Senior Speeches: The Dog Days Are Over

November 10, 2016


“I know things will get better. I can protect myself, and I will make sure my opinion is heard, whether someone wants to hear it or not. I’m glad I could go through this journey…”

Each year, seniors at Shattuck-St. Mary’s School deliver a speech to their peers on a topic of their choosing in the Newhall Auditorium. Often equal parts clever and moving, emotional and personal, each speech offers a glimpse into the lives, experiences, struggles, and triumphs of SSM seniors.

Periodically throughout the 2016-2017 school year, we will share excerpts of those speeches with the SSM community, and hope that you enjoy the humor, wisdom, and powerful reflections conveyed by our senior students.

Owen Arfstrom

2.5: my GPA freshman year while playing for my local high school team in Minnesota. 2.8: my GPA my sophomore year while playing on the AA team at Shattuck. 3.0: my GPA junior year playing for the AAA team. My point is that my life keeps getting better…

…What I strive for comes from within myself, and how I view challenges and knowing my self-worth. Knowing my self-worth has nothing to do with how popular I may be, how good I am at what I practice, or how respected I am. It’s a matter of following my heart, knowing my purpose and most importantly, believing in myself.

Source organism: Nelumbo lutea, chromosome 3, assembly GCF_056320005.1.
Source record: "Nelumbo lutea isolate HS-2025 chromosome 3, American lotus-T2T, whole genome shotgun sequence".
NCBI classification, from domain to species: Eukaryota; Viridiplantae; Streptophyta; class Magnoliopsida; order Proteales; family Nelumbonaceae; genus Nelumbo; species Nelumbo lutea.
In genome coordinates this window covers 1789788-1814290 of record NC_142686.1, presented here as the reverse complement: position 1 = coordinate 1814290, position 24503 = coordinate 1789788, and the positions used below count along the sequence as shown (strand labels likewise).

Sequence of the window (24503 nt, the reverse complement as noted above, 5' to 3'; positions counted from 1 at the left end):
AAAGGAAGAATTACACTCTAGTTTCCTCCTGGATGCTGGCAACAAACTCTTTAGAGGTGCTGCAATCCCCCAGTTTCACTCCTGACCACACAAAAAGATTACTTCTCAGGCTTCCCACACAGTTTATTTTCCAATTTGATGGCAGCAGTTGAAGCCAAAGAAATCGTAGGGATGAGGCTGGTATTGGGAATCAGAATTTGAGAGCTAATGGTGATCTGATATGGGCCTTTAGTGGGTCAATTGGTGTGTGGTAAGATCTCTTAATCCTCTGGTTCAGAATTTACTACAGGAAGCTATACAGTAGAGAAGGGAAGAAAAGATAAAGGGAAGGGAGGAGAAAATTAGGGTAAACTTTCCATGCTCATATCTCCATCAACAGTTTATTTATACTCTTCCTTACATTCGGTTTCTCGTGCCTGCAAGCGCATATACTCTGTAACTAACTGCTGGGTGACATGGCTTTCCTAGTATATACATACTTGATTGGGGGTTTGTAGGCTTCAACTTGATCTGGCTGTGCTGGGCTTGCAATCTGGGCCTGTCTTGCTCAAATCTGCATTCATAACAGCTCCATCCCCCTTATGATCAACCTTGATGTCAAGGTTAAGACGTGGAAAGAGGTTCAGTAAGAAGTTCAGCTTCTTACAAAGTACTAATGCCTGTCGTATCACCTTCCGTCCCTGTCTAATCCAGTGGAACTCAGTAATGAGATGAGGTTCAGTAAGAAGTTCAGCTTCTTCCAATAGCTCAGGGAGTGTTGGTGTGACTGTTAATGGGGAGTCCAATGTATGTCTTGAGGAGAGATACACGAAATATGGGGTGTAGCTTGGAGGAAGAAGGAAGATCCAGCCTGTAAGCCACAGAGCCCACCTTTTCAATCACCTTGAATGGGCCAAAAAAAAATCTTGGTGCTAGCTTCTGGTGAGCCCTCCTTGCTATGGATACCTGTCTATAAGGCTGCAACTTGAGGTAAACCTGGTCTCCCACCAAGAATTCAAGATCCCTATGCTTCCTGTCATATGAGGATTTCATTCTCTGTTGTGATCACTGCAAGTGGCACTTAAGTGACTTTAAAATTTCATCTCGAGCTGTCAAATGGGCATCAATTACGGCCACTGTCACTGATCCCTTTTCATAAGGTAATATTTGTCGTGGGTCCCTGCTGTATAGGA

Gwyn Wilkens

Even today, I still have a few kinks in my life with depression. But, I know things will get better. I can protect myself, and I will make sure my opinion is heard, whether someone wants to hear it or not. I’m glad I could go through this journey and I’d like to give a special thanks to my brother, Derrick, who was my best friend when no one else was, and my parents who never gave up on me, and are the best parents any kid could wish for. I love you. There will always be a “yes, and…” in my life. The dog days are over.

Kristina Zaslavskaya

“Every person who starts something new will have to deal with three types of enemies. The first one thinks you should do something completely opposite from what you are doing. The second one will try to do something like you, and will accuse you of stealing their ideas; they will wait until you fail to take over your spot. And finally, the third type, the largest group, do not do anything, so they hate any new ideas and beginnings.” These are words of the famous French writer Bernard Werber. And whether I like it or not, I’ve met all three types of these challenging enemies…

… Now I interpret the word “enemy” differently, and I can truly understand the importance of the Bernard Werber message: it’s my true desires that shape my character, and not to let the dark stop me. I reflect every day on the death of my grandmother, the cruelty of my classmates, and the lack of faith in me from my first coach.

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    Credit: Austin Neill